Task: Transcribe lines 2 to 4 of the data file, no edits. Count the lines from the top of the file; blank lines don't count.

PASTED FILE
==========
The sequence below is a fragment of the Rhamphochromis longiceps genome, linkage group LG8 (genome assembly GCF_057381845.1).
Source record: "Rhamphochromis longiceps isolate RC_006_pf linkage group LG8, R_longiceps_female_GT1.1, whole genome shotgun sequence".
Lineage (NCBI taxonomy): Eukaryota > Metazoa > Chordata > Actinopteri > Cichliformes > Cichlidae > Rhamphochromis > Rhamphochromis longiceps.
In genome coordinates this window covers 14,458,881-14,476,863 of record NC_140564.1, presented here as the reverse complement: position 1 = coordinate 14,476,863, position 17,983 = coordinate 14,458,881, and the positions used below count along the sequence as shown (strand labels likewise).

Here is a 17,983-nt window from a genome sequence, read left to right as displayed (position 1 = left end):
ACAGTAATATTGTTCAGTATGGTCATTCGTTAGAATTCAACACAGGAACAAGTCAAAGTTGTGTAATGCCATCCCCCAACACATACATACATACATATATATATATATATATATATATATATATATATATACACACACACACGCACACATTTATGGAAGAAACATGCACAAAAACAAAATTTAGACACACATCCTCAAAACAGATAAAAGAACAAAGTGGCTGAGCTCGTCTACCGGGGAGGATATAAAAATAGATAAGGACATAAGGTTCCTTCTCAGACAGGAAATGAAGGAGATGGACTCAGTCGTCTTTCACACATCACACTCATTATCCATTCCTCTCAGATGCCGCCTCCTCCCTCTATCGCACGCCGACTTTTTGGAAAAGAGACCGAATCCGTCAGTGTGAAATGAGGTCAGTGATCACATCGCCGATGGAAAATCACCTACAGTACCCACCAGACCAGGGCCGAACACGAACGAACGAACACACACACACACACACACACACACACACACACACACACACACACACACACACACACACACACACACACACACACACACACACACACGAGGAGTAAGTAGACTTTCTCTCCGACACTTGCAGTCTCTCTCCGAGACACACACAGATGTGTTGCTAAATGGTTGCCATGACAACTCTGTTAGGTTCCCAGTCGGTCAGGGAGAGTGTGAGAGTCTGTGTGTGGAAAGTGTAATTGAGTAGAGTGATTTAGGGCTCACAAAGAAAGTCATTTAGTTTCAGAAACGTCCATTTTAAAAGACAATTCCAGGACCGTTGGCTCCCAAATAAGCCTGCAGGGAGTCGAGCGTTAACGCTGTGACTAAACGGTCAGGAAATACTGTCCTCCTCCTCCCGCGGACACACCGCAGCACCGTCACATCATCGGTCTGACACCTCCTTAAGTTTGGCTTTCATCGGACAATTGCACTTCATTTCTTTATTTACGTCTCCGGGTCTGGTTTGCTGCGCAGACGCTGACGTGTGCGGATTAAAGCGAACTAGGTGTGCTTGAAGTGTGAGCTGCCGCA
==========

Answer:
Source record: "Rhamphochromis longiceps isolate RC_006_pf linkage group LG8, R_longiceps_female_GT1.1, whole genome shotgun sequence".
Lineage (NCBI taxonomy): Eukaryota > Metazoa > Chordata > Actinopteri > Cichliformes > Cichlidae > Rhamphochromis > Rhamphochromis longiceps.
In genome coordinates this window covers 14,458,881-14,476,863 of record NC_140564.1, presented here as the reverse complement: position 1 = coordinate 14,476,863, position 17,983 = coordinate 14,458,881, and the positions used below count along the sequence as shown (strand labels likewise).